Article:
And that's only if I've shut down. The longest step in waking up from @slepmode is me typing my password — time to application from openinthe screen is about 15 seconds.

    This has more to do with Windows and Outlook than it does with laptops. It didn't take a tablet or mobile for me to give those up, just some common sense and awareness of the alternaives.

    Now that I look, I see this has already come up in the comments. Still, let me chime in on the ditch Windows / MS Office thread… that's your bottleneck

  • Daryl

    You need to ditch the pc and get a mac.

  • Have you considered that your problem may be the software, not the hardware? That is, it's Windows, Outlook, not that it's a laptop? Consider a Mac OSX laptop/notebook. Try linux on your thinkpad. Try other mail clients. Outlook Web Access, if you must, via a browser. Gmail. Something from Mozilla. Don't give up on a full keyboard and local processing power merely because the software installed by default is braindead.

    • I accept that the main problem is Outlook at this point.

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  • But isn't this more about the email and exchange synching than about laptops, tablets or whatever.

    I am web only on a netbook (small laptop) and find things fine.

    Ditch using Outlook

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  • It is clear that times are changing and need to adapt to new technologies

  • StartupTrekTV

    My recommendation for Mac software (no affiliation) is "THINGS", a GTD (sophisticated/glorified todo list) App by Cultured Code – both the iPad app, and the OS X Things apps. There is an iPhone app too, but i don't like it much – the fonts are too large, and you can't make them smaller.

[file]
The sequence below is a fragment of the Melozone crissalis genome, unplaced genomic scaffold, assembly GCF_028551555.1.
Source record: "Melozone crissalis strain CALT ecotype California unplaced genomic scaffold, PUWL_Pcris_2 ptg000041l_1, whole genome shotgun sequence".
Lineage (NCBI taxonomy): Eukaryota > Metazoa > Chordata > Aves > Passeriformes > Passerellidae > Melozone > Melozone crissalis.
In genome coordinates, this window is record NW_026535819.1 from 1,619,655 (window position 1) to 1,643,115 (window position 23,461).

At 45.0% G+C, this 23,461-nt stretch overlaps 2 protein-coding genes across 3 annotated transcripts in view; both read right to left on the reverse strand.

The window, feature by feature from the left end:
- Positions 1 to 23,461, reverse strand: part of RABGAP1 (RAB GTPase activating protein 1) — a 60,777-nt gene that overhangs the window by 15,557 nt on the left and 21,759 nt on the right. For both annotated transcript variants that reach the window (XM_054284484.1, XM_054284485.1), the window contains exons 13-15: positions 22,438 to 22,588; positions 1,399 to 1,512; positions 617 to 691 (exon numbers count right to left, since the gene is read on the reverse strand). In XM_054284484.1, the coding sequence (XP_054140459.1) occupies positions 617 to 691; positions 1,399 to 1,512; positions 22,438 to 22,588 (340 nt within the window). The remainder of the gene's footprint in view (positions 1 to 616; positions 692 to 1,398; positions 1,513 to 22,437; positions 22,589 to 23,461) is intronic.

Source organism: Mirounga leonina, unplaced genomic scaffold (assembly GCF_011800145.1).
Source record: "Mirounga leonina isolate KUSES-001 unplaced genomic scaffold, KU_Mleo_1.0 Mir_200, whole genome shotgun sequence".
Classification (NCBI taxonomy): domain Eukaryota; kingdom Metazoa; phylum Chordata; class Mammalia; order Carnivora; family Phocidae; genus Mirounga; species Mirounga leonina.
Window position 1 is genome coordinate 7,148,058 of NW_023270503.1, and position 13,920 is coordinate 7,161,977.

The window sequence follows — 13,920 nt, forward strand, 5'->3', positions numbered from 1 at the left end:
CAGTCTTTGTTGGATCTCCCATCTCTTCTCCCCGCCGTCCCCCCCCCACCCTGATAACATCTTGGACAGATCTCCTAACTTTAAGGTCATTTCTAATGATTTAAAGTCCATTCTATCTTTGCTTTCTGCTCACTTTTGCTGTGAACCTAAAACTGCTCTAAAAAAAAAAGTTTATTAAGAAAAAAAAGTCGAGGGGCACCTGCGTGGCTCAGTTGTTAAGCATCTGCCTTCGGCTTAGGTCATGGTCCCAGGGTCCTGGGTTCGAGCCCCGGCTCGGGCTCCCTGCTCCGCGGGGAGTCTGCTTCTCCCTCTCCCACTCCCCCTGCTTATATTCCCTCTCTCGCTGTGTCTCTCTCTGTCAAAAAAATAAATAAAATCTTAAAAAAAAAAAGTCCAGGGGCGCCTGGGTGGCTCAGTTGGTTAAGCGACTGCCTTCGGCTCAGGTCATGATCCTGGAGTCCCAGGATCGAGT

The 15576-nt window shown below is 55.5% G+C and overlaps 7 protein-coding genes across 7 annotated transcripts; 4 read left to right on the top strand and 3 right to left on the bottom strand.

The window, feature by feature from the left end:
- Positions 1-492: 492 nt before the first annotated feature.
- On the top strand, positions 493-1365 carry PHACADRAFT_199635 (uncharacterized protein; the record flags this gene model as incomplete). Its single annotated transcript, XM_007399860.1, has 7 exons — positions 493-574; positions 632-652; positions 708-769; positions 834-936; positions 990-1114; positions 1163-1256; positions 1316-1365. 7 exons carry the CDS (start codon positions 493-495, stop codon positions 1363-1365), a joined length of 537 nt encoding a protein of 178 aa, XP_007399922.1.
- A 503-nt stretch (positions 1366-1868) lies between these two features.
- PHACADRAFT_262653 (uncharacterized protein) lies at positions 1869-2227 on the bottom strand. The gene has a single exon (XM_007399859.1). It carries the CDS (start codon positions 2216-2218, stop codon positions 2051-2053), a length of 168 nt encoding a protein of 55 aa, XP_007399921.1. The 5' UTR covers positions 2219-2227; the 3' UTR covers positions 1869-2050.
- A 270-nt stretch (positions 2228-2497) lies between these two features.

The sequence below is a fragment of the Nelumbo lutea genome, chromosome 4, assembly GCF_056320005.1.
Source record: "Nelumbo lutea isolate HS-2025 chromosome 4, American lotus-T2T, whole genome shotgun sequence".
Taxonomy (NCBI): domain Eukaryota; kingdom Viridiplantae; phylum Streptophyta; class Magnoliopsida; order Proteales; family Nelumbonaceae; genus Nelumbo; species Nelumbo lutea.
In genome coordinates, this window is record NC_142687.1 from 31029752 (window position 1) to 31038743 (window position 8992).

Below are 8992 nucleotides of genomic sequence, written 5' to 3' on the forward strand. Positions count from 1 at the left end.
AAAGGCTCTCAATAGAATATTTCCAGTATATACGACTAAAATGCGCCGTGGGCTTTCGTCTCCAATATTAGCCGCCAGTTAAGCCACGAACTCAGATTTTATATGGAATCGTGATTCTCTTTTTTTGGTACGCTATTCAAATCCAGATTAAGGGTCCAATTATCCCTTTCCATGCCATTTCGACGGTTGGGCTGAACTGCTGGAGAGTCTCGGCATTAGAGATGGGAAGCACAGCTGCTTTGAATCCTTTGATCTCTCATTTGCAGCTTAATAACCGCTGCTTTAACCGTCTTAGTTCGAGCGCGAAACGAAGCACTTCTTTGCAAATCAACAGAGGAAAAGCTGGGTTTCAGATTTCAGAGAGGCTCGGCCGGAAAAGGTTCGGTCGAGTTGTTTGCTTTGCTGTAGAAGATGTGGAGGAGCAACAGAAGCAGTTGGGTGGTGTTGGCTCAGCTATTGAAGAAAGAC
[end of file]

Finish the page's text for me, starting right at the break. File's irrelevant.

Things *sizzles* on the iPad, as a way to manage lists of actions pending. You can drag todo's by their handles, up and down in the lists; it's a great multi-touch interface. There are hundreds of GTD apps out there, I've tried many of them but this one gets my vote as the best for heavy day-to-day use. I have a blog post and demo video in the works about it. This one app, for me justifies the cost of an iPad. The MBP and iPad data can be kept coherent using the Things' built-in synchronization function. They are working on more seamless web syncing.

    Another obscure, but sweet app for OSX is BBEdit, for managing your code – it's the closest thing I've found to a windows-based version of the trusty old command-driven "vi" editor – ultra-robust, smart text editor for coders. And there's the OMNI suite – I prefer THINGS over OmniFocus, which is overly complex and hard to use. But the OmniPlan app, and OmniGraffle apps rock – the latter for wireframing, diagramming, or doodling during Board meetings. Both on OSX, and coming to the iPad.

    Also on my short list of recommendations: pick up a copy of Adobe Creative Suite CS5, mostly for Photoshop & Illustrator; install the free Evernote OS X and iPad clients; and subscribe to/install BackBlaze, the only online back-up service for Macs (that I've found) which not only backs up your internal drive, but also every external drive that it finds connected via USB or Firewire – and no backup size limits.